The aim of this guide is to describe the factors to be considered when choosing a rifle and ammunition combination to shoot deer in Scotland. This guide will specifically cover:
- The legal limitations on what firearms can be used;
- A description of why expanding ammunition is required to shoot deer;
- Bullet trajectory, drop and the effects of wind.
For the killing or taking of deer in Scotland, firearms, ammunition and sights must conform to requirements, laid down in the Deer (Firearms etc.)(Scotland) Order1985, as amended in November 2023:
|Deer Species||Min Bullet Weight||Min Muzzle Velocity||Min Muzzle Energy|
|for all species||80 grains (5.2 grams)||2,450 ft/sec
|1,750 foot pounds
|for Roe only||50grains (3.24grams)||2,450 ft/sec
|1,000 foot pounds
- Rifle bullets must be of an expanding type designed to deform in a predictable manner.
Use is limited to certain circumstances and must be of not less than 12 bore gauge
|Deer Species||Non spherical rifled slug||Shot size||Weight of shot|
|for all species||380 grains(24.62 g)||SSG ie no less than 0.268 inches (6.81 mm) in diameter||at least 550 grains (35.64 g)
|for Roe only||380 grains(24.62 g)||AAA ie no less than 0.203 inches (5.16 mm) in diameter||at least 450 grains (29.16 g)|
- It is lawful to use a slaughtering instrument using any ammunition intended for use in it. A ‘slaughtering instrument’ is a firearm specifically designed or adapted for the instantaneous slaughter of animals or for the instantaneous stunning of animals with a view to slaughtering them. Such an instrument may be appropriate for use in capture for culling operations.
- Any firearm or other method of humane dispatch may be used to prevent suffering to injured or wounded deer.
- Light intensifying, heat sensitive or other special sighting devices, including digital sights, can be used to cull deer during day light hours. The use of conventional sights, light intensifying, heat sensitive or other special sighting devices, including digital sights at night are subject to a Section 18 Authorisation
- Section 17(3) Deer Act (Scotland) 1996 makes it an offence to wilfully kill or injure any deer other than by shooting with an approved firearm and ammunition.
- Section 19 Firearms Act (1968): Carrying a firearm in a public place:
A person commits an offence if, without lawful authority or reasonable excuse (the proof whereof lies with him) he has with him in a public place:
• a loaded shotgun
• an air weapon (whether loaded or not)
• any other firearm together with ammunition suitable for use in that firearm
• an imitation firearm.
- Section 20 Firearms Act (1968): Trespass with firearm:
If you trespass in a building or on land with a firearm, or imitation firearm, and cannot prove a reasonable excuse, you commit an offence.
- Part 1 Land Reform (Scotland) Act 2003 establishes access rights that must be exercised responsibly. The Scottish Outdoor Access Code (SOAC) provides guidance on responsibilities. SOAC includes activities that are excluded from access rights. Section 2.12 includes carrying of any firearm, except where.. crossing land.. to immediately access or return from land where shooting rights are granted.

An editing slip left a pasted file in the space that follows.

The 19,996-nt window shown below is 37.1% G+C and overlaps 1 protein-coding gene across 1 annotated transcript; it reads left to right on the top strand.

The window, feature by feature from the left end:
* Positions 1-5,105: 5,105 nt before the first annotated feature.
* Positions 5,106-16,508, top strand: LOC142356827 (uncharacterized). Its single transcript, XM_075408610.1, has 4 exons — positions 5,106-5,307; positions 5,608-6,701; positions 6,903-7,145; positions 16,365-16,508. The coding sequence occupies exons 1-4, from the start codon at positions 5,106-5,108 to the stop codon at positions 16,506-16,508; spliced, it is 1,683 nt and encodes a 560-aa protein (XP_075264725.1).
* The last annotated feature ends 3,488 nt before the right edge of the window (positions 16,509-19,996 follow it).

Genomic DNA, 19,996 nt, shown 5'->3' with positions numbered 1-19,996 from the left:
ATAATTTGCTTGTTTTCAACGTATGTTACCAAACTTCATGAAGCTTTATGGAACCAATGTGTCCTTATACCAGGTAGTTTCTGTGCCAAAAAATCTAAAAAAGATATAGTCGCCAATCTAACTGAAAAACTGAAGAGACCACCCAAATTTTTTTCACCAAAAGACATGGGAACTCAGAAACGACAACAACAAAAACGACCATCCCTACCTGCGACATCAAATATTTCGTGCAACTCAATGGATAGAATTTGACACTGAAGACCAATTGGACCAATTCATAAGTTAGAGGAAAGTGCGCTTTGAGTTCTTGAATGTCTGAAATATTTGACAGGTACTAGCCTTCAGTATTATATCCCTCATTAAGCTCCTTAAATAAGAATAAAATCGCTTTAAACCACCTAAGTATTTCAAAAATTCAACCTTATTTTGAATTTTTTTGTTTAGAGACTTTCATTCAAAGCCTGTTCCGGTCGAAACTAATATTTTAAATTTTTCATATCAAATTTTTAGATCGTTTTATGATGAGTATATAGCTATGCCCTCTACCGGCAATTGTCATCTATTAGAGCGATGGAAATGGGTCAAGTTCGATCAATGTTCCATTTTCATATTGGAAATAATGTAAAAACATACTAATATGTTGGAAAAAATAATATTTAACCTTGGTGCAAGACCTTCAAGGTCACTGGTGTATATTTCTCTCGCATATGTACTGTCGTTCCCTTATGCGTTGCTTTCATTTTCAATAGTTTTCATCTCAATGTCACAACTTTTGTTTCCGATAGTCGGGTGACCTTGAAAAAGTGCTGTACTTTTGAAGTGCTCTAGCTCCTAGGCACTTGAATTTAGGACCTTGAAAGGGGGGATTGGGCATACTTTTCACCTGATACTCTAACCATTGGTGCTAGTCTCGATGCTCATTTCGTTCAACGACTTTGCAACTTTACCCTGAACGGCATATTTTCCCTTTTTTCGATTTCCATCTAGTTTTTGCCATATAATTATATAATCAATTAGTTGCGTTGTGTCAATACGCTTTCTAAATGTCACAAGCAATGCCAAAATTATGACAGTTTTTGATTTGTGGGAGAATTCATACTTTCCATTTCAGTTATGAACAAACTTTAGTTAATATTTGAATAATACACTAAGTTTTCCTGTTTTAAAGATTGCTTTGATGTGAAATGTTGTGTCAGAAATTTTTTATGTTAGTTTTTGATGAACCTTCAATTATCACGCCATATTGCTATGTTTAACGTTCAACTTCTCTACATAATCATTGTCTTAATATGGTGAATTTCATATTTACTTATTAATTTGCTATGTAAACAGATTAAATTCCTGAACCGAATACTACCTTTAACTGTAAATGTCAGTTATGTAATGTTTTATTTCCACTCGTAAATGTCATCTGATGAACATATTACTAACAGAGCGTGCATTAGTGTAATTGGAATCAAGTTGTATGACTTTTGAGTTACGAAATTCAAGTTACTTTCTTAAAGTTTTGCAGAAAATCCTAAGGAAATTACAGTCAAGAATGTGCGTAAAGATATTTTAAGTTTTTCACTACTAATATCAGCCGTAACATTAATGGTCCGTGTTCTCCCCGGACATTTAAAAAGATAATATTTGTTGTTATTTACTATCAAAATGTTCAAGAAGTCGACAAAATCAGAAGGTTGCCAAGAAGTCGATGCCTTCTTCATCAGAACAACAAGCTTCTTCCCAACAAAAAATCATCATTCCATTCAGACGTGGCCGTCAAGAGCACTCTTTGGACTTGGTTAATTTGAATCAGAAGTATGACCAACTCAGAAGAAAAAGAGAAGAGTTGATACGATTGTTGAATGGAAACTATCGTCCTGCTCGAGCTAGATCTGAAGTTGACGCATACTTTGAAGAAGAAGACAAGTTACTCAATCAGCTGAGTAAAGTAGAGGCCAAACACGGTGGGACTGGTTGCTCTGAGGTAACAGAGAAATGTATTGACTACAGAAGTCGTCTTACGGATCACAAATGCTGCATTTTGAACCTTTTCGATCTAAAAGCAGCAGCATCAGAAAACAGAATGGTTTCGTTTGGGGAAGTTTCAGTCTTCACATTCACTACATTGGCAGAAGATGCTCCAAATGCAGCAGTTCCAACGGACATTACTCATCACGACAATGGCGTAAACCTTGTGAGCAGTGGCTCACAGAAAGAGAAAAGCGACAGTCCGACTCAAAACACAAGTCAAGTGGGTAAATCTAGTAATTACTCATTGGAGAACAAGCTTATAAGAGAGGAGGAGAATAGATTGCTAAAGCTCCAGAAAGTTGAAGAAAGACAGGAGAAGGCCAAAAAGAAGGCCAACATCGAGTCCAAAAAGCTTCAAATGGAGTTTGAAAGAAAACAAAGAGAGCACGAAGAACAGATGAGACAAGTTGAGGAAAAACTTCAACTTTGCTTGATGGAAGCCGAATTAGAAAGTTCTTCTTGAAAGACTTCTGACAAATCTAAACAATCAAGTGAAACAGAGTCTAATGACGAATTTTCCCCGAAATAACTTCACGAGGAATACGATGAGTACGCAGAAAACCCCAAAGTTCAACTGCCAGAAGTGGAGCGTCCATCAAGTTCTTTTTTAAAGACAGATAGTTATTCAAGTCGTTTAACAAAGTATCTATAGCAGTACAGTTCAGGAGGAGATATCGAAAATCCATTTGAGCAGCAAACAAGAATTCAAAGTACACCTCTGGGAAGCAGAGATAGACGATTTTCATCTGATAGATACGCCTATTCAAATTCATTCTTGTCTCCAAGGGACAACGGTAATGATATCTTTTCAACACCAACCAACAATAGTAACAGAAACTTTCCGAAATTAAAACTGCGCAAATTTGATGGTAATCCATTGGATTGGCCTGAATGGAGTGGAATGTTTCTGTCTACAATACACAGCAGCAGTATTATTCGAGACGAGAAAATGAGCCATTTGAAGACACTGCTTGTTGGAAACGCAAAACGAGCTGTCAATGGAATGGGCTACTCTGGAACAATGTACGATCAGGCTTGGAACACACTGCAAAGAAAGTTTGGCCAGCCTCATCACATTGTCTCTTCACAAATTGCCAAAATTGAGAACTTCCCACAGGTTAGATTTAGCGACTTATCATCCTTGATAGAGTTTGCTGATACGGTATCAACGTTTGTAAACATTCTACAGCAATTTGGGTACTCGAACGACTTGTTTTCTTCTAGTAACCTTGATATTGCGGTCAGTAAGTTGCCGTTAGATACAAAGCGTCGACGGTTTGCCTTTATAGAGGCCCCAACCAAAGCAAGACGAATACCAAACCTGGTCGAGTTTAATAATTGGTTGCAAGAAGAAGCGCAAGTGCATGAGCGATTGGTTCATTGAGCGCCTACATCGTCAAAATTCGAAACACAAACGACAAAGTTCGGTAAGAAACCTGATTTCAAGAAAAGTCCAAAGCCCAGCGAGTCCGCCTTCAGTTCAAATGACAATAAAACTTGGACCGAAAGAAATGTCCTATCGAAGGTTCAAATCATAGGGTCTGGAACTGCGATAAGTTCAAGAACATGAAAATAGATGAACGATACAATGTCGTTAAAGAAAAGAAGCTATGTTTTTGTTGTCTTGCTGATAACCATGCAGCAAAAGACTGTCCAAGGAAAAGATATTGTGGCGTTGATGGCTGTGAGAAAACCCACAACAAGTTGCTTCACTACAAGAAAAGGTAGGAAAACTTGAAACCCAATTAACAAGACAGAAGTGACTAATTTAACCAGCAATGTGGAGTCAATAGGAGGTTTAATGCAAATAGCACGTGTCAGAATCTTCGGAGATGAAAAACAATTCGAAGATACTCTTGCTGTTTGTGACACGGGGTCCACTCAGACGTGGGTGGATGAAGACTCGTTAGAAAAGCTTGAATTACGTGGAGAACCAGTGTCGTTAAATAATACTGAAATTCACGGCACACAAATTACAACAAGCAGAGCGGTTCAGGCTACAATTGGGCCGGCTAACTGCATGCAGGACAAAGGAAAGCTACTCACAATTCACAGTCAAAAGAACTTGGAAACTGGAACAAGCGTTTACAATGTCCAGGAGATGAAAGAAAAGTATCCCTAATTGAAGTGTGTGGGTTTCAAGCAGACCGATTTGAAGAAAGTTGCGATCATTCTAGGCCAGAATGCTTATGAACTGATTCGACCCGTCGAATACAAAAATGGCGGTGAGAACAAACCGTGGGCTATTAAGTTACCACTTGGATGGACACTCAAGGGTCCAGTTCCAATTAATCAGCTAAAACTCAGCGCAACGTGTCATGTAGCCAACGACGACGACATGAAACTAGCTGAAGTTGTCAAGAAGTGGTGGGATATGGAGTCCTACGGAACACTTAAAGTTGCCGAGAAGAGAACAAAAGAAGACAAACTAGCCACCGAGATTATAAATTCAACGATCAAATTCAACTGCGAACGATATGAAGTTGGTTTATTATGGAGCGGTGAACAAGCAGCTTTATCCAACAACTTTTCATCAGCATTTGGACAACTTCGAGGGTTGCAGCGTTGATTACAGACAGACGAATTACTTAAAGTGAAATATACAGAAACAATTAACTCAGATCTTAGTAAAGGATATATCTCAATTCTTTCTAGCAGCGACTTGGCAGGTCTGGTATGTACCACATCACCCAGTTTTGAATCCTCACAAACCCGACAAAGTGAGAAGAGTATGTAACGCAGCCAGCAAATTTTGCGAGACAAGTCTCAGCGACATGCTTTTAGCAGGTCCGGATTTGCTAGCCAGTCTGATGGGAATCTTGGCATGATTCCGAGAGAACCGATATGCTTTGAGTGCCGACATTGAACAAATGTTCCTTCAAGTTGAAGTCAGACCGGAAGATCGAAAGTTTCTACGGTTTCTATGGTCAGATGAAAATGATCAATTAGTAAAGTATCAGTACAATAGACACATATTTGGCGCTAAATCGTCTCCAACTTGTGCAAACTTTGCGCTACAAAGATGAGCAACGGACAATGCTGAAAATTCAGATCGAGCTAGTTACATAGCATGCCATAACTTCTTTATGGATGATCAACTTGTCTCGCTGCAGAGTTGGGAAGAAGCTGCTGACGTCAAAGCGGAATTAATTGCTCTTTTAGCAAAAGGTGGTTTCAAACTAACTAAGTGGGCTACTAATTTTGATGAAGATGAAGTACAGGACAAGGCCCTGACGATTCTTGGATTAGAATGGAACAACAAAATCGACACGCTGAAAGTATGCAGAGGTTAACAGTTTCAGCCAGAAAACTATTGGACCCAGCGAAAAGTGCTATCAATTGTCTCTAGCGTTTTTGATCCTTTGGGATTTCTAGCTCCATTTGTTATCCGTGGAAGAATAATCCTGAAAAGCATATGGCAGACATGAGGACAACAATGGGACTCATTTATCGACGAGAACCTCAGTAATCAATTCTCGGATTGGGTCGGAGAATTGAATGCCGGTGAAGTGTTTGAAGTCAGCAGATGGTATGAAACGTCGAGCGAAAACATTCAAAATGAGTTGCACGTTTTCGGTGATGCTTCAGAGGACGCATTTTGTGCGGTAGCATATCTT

In addition, there may be a risk of offences around Reckless Discharge, Breach of the Peace/ Fear and Alarm and Causing Unnecessary Suffering
Ref: BPG Deer In and Around Towns, Guidance on Responding to Situations.
Why use expanding ammunition?
The severity of a bullet wound is directly related to damage caused by the path of the bullet and the amount of kinetic energy that is transferred from the bullet to the tissues of the body.
Expanding bullets suitable for deer are designed to deform in a predictable manner, and concentrate their destructive energy in the vital organs, following an accurately placed shot.
Expanding bullets deform faster at higher impact velocity and deform less at lower velocity. This results in much less tissue destruction at longer distances where the velocity is lower.
In the diagram the permanent cavity represents the shape or wound profile of tissue destroyed by expanding ammunition.
The temporary cavity relates to tissue reacting elastically. This tissue recovers after the bullet has passed.
The contribution of shock (temporary damage) to death is through the nervous system. It brings about unconsciousness until the blood loss from the permanent damage renders the beast dead.
When a bullet is fired into ballistic soap the cavity produced is directly comparable with the tissue destroyed by that bullet. This represents the permanent cavity. The cavity or wound tract can be better visualised if filled with plaster, this allows comparison of the effectiveness of bullet types and calibres at different ranges.
Ballistic tables will ensure you are aware of the technical capabilities of your rifle ammunition combination. These tables can be generated either by using the information provided on the manufacturer’s box or through the use of commercially available ballistic software.